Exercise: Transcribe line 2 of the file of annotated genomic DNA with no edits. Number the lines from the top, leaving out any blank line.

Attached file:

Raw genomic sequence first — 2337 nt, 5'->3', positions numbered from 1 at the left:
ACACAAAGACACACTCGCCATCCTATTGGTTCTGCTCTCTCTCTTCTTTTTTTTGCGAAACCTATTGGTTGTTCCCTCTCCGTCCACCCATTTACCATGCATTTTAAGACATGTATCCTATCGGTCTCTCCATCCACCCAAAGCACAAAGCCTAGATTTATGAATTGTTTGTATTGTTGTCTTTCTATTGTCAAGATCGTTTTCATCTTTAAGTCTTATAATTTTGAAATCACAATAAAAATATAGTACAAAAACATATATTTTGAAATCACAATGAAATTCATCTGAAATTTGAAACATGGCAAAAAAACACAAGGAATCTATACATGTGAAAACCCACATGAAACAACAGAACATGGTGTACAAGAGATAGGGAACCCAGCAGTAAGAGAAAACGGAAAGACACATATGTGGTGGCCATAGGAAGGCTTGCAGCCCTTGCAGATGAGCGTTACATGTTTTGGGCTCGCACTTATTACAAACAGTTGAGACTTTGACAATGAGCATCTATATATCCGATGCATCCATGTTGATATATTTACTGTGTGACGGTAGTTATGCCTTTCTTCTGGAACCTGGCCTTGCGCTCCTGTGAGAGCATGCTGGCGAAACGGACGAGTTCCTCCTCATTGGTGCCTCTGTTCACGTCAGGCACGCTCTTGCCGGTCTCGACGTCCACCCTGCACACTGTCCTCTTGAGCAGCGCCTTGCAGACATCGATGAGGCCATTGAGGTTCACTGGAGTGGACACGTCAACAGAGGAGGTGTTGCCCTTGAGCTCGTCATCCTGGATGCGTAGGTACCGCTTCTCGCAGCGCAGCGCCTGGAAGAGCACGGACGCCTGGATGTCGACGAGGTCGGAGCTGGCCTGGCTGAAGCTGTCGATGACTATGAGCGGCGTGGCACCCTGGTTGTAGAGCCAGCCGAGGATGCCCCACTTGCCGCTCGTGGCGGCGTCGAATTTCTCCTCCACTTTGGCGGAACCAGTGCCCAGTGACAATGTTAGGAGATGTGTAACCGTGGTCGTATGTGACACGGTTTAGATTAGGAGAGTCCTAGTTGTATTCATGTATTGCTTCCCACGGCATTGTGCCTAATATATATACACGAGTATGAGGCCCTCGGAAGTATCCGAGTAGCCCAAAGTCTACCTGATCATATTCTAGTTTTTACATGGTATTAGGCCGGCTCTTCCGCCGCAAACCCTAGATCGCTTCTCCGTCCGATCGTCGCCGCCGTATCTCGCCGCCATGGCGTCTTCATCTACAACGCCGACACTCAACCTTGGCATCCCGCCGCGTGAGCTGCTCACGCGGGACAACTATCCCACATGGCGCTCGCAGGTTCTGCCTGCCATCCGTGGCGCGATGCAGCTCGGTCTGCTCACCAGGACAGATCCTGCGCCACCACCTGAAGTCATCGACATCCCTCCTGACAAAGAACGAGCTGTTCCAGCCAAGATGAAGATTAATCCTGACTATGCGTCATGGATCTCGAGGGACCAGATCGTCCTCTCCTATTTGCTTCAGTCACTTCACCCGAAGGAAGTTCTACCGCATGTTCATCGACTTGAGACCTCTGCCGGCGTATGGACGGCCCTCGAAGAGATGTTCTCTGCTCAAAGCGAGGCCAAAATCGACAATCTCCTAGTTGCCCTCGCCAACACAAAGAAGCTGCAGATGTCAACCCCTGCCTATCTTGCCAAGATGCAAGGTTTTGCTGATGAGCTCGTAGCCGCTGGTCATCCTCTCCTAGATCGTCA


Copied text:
ACACAAAGACACACTCGCCATCCTATTGGTTCTGCTCTCTCTCTTCTTTTTTTTGCGAAACCTATTGGTTGTTCCCTCTCCGTCCACCCATTTACCATGCATTTTAAGACATGTATCCTATCGGTCTCTCCATCCACCCAAAGCACAAAGCCTAGATTTATGAATTGTTTGTATTGTTGTCTTTCTATTGTCAAGATCGTTTTCATCTTTAAGTCTTATAATTTTGAAATCACAATAAAAATATAGTACAAAAACATATATTTTGAAATCACAATGAAATTCATCTGAAATTTGAAACATGGCAAAAAAACACAAGGAATCTATACATGTGAAAACCCACATGAAACAACAGAACATGGTGTACAAGAGATAGGGAACCCAGCAGTAAGAGAAAACGGAAAGACACATATGTGGTGGCCATAGGAAGGCTTGCAGCCCTTGCAGATGAGCGTTACATGTTTTGGGCTCGCACTTATTACAAACAGTTGAGACTTTGACAATGAGCATCTATATATCCGATGCATCCATGTTGATATATTTACTGTGTGACGGTAGTTATGCCTTTCTTCTGGAACCTGGCCTTGCGCTCCTGTGAGAGCATGCTGGCGAAACGGACGAGTTCCTCCTCATTGGTGCCTCTGTTCACGTCAGGCACGCTCTTGCCGGTCTCGACGTCCACCCTGCACACTGTCCTCTTGAGCAGCGCCTTGCAGACATCGATGAGGCCATTGAGGTTCACTGGAGTGGACACGTCAACAGAGGAGGTGTTGCCCTTGAGCTCGTCATCCTGGATGCGTAGGTACCGCTTCTCGCAGCGCAGCGCCTGGAAGAGCACGGACGCCTGGATGTCGACGAGGTCGGAGCTGGCCTGGCTGAAGCTGTCGATGACTATGAGCGGCGTGGCACCCTGGTTGTAGAGCCAGCCGAGGATGCCCCACTTGCCGCTCGTGGCGGCGTCGAATTTCTCCTCCACTTTGGCGGAACCAGTGCCCAGTGACAATGTTAGGAGATGTGTAACCGTGGTCGTATGTGACACGGTTTAGATTAGGAGAGTCCTAGTTGTATTCATGTATTGCTTCCCACGGCATTGTGCCTAATATATATACACGAGTATGAGGCCCTCGGAAGTATCCGAGTAGCCCAAAGTCTACCTGATCATATTCTAGTTTTTACATGGTATTAGGCCGGCTCTTCCGCCGCAAACCCTAGATCGCTTCTCCGTCCGATCGTCGCCGCCGTATCTCGCCGCCATGGCGTCTTCATCTACAACGCCGACACTCAACCTTGGCATCCCGCCGCGTGAGCTGCTCACGCGGGACAACTATCCCACATGGCGCTCGCAGGTTCTGCCTGCCATCCGTGGCGCGATGCAGCTCGGTCTGCTCACCAGGACAGATCCTGCGCCACCACCTGAAGTCATCGACATCCCTCCTGACAAAGAACGAGCTGTTCCAGCCAAGATGAAGATTAATCCTGACTATGCGTCATGGATCTCGAGGGACCAGATCGTCCTCTCCTATTTGCTTCAGTCACTTCACCCGAAGGAAGTTCTACCGCATGTTCATCGACTTGAGACCTCTGCCGGCGTATGGACGGCCCTCGAAGAGATGTTCTCTGCTCAAAGCGAGGCCAAAATCGACAATCTCCTAGTTGCCCTCGCCAACACAAAGAAGCTGCAGATGTCAACCCCTGCCTATCTTGCCAAGATGCAAGGTTTTGCTGATGAGCTCGTAGCCGCTGGTCATCCTCTCCTAGATCGTCA